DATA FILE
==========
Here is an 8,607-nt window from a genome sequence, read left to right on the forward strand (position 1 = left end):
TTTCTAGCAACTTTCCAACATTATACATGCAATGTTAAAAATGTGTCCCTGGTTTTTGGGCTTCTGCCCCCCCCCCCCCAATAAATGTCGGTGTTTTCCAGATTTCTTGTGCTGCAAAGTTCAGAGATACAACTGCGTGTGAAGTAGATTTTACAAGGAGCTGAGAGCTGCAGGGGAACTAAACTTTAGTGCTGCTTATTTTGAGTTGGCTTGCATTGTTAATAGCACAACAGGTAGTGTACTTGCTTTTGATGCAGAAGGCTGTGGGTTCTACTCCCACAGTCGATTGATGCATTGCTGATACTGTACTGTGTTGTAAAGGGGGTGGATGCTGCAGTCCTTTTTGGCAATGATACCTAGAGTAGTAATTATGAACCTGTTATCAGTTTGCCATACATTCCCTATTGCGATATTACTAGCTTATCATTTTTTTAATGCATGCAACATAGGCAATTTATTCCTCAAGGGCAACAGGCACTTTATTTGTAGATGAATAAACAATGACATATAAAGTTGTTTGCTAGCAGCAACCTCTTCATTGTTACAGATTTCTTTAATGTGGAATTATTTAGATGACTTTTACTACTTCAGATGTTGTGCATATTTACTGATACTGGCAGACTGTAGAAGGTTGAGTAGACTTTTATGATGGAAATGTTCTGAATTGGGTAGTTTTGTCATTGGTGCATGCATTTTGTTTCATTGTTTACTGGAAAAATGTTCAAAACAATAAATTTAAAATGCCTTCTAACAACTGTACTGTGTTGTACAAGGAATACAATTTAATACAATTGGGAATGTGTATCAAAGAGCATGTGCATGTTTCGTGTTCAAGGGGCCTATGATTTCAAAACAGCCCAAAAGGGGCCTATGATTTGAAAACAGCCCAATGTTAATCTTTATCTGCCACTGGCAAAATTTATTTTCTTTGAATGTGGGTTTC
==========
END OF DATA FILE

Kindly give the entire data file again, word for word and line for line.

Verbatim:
Here is an 8,607-nt window from a genome sequence, read left to right on the forward strand (position 1 = left end):
TTTCTAGCAACTTTCCAACATTATACATGCAATGTTAAAAATGTGTCCCTGGTTTTTGGGCTTCTGCCCCCCCCCCCCCAATAAATGTCGGTGTTTTCCAGATTTCTTGTGCTGCAAAGTTCAGAGATACAACTGCGTGTGAAGTAGATTTTACAAGGAGCTGAGAGCTGCAGGGGAACTAAACTTTAGTGCTGCTTATTTTGAGTTGGCTTGCATTGTTAATAGCACAACAGGTAGTGTACTTGCTTTTGATGCAGAAGGCTGTGGGTTCTACTCCCACAGTCGATTGATGCATTGCTGATACTGTACTGTGTTGTAAAGGGGGTGGATGCTGCAGTCCTTTTTGGCAATGATACCTAGAGTAGTAATTATGAACCTGTTATCAGTTTGCCATACATTCCCTATTGCGATATTACTAGCTTATCATTTTTTTAATGCATGCAACATAGGCAATTTATTCCTCAAGGGCAACAGGCACTTTATTTGTAGATGAATAAACAATGACATATAAAGTTGTTTGCTAGCAGCAACCTCTTCATTGTTACAGATTTCTTTAATGTGGAATTATTTAGATGACTTTTACTACTTCAGATGTTGTGCATATTTACTGATACTGGCAGACTGTAGAAGGTTGAGTAGACTTTTATGATGGAAATGTTCTGAATTGGGTAGTTTTGTCATTGGTGCATGCATTTTGTTTCATTGTTTACTGGAAAAATGTTCAAAACAATAAATTTAAAATGCCTTCTAACAACTGTACTGTGTTGTACAAGGAATACAATTTAATACAATTGGGAATGTGTATCAAAGAGCATGTGCATGTTTCGTGTTCAAGGGGCCTATGATTTCAAAACAGCCCAAAAGGGGCCTATGATTTGAAAACAGCCCAATGTTAATCTTTATCTGCCACTGGCAAAATTTATTTTCTTTGAATGTGGGTTTC